Considering the long-term effects of child abuse in South Carolina as a health care crisis
In 2015, 14,856 children in South Carolina were victims of abuse. Of that total, more than 11,400 were first-time victims, but as instances of abuse and neglect increase across the state, that likely won’t be the case for long. The U.S. Department of Health and Human Services reports that the number of child abuse victims in South Carolina jumped by more than 30 percent between 2011-2015. And while many people may have an understanding of the mental health issues that linger long after abuse, the relationship between lifelong physical health problems and adverse childhood experiences often goes overlooked.
A recent study completed by members of the South Carolina Rural Health Research Center, Children’s Trust of South Carolina, and the University of South Carolina set out to document the reported instances of adverse childhood experiences (ACEs) in South Carolina and their relationship to health problems during adulthood. ACEs include instances of emotional, physical, and sexual abuse, as well as household dysfunction such as exposure to divorce and separation, domestic violence, incarceration, mental illness, and substance abuse. What they found is that the interrelatedness of these adverse experiences during childhood often translates to major health problems, many of which plague the state.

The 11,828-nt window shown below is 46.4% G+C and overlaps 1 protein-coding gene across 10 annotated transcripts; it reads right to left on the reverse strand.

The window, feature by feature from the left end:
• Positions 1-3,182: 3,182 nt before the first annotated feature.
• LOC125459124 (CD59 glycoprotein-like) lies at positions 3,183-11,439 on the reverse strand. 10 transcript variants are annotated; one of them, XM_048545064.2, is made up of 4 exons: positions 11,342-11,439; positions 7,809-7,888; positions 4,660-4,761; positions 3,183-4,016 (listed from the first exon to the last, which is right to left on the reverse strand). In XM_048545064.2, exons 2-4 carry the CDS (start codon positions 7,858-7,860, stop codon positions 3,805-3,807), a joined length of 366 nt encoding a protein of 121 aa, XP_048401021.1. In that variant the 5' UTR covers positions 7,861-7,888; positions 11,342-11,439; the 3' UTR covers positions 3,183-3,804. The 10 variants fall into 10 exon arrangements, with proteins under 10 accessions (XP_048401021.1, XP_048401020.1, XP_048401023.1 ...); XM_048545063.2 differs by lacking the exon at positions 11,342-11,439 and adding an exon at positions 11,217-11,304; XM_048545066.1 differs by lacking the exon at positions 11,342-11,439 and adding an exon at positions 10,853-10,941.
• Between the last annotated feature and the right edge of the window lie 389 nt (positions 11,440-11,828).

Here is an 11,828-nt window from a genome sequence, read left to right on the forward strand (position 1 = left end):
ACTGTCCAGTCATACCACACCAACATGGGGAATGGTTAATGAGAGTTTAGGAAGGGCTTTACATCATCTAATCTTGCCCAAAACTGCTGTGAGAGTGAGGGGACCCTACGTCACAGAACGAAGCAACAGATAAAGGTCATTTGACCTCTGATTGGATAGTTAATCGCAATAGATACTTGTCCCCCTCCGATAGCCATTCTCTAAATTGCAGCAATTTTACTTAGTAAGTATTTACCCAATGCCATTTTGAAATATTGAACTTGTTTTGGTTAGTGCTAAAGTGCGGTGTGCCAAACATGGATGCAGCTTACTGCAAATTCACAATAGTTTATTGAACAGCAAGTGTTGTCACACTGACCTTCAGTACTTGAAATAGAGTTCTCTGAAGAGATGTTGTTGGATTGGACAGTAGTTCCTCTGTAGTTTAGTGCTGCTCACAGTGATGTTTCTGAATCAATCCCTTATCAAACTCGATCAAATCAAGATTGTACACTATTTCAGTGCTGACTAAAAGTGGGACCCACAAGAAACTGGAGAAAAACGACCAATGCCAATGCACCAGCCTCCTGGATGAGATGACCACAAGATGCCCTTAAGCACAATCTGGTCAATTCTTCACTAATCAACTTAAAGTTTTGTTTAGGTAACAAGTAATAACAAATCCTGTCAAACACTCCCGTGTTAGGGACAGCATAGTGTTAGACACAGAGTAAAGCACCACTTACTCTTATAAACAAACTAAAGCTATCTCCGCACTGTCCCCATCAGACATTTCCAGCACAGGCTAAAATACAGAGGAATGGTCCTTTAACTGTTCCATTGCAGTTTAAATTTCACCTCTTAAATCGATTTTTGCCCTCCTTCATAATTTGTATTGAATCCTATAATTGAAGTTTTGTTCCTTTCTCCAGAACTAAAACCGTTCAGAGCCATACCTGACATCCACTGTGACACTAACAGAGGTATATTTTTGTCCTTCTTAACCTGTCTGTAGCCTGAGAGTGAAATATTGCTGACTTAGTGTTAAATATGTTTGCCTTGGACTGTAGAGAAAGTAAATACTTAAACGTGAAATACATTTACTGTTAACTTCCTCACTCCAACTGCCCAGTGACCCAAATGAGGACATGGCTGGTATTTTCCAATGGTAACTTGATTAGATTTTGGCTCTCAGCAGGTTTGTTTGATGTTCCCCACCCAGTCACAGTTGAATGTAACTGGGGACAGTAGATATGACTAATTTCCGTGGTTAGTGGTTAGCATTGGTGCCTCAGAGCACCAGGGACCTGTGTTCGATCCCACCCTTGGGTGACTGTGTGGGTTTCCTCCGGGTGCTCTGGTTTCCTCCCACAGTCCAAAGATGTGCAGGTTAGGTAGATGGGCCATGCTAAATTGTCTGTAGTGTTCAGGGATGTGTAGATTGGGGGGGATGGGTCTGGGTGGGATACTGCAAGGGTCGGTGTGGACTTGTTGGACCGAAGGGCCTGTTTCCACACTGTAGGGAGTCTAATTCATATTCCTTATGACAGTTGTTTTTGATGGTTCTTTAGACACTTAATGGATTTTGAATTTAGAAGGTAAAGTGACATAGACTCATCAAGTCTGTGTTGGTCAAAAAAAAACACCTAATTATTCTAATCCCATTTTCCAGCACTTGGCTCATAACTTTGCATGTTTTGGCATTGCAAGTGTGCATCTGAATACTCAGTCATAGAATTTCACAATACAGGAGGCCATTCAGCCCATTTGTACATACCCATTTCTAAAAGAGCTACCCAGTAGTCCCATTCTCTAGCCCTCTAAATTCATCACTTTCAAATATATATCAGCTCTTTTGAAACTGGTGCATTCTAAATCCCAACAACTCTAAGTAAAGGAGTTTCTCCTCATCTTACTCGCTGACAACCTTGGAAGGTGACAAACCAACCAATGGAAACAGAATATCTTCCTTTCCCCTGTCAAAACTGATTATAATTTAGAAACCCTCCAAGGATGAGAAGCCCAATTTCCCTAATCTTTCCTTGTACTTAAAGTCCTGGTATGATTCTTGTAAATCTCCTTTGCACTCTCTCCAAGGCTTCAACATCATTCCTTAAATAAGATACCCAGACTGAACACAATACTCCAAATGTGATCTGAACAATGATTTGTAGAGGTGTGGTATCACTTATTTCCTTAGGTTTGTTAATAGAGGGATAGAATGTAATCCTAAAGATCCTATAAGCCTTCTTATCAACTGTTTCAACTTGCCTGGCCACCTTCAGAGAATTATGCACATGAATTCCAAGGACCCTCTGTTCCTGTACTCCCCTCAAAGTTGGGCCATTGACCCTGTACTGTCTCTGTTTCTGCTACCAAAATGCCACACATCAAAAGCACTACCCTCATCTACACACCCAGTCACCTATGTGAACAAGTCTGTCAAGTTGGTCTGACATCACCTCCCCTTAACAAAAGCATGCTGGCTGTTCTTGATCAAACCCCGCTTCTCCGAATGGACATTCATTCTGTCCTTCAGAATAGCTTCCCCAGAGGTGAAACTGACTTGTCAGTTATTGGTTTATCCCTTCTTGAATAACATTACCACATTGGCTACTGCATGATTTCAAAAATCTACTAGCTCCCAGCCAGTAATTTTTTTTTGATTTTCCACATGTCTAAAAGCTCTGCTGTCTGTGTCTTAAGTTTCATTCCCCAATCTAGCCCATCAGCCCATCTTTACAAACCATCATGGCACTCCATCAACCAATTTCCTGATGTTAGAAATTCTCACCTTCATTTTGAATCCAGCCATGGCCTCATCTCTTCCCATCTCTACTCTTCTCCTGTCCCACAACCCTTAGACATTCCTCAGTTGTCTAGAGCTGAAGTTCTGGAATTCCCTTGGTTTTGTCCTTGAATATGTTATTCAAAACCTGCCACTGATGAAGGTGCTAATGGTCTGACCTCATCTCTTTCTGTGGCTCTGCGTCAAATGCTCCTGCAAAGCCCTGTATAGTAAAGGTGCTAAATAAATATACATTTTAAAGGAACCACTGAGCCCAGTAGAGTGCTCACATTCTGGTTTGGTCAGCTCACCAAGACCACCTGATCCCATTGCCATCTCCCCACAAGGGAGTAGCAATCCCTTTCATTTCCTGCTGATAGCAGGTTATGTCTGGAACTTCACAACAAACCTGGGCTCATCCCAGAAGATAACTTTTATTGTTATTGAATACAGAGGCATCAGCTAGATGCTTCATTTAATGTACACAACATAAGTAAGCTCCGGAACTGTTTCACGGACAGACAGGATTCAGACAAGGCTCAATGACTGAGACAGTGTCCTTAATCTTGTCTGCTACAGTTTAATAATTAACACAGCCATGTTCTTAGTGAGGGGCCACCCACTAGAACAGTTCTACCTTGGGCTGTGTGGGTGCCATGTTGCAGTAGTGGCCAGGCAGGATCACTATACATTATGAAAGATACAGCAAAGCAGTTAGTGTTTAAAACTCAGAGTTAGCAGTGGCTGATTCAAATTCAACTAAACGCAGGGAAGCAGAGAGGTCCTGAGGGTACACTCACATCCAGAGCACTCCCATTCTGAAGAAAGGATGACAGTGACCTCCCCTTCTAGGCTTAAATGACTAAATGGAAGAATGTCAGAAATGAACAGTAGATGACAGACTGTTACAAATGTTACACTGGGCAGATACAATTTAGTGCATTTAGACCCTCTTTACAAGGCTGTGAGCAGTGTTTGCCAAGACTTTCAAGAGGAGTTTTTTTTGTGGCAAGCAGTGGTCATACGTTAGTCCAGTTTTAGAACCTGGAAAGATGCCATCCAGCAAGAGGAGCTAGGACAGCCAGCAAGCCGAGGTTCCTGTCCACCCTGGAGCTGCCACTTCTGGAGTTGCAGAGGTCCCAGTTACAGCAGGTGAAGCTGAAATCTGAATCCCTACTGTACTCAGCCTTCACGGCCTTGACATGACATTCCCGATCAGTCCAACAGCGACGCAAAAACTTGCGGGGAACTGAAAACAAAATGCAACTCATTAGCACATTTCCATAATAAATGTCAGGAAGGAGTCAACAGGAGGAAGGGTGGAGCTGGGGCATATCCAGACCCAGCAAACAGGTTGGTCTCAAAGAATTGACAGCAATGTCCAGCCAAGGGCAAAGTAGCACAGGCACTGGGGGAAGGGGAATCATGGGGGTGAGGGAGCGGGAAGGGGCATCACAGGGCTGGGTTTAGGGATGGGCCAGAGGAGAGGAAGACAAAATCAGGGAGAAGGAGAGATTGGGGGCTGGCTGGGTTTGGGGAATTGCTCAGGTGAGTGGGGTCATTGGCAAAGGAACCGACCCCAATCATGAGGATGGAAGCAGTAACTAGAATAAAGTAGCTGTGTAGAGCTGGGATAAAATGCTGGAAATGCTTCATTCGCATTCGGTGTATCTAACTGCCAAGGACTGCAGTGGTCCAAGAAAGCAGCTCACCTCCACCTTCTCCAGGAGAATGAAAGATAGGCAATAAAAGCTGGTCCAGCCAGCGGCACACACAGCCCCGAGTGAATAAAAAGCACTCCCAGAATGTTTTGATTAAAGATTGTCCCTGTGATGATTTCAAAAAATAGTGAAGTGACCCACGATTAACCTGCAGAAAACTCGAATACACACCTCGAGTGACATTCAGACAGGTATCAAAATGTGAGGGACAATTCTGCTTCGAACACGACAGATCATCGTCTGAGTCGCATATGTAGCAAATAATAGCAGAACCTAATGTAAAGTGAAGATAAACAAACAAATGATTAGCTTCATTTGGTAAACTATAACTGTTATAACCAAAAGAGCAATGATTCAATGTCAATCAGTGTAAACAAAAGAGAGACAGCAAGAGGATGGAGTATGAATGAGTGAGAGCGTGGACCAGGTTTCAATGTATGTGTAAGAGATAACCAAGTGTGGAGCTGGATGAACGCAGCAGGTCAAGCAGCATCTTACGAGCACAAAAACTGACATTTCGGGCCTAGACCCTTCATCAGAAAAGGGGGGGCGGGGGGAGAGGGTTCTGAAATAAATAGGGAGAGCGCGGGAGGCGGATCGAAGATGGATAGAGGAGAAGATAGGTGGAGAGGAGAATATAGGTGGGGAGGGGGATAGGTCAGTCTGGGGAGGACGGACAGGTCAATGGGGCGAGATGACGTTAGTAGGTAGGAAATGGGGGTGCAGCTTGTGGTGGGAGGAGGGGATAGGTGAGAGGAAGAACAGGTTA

“We know now from this first study that there is a connection between ACEs and negative health — both poor physical health and poor mental health — in South Carolina residents. We also know from this research that the more ACEs you have and the increased exposures you have, the greater the likelihood of negative health, both physical and mental health outcomes in adulthood,” says Elizabeth Crouch, assistant professor at USC’s Department of Health Services Policy and Management and researcher with the South Carolina Rural Health Research Center.
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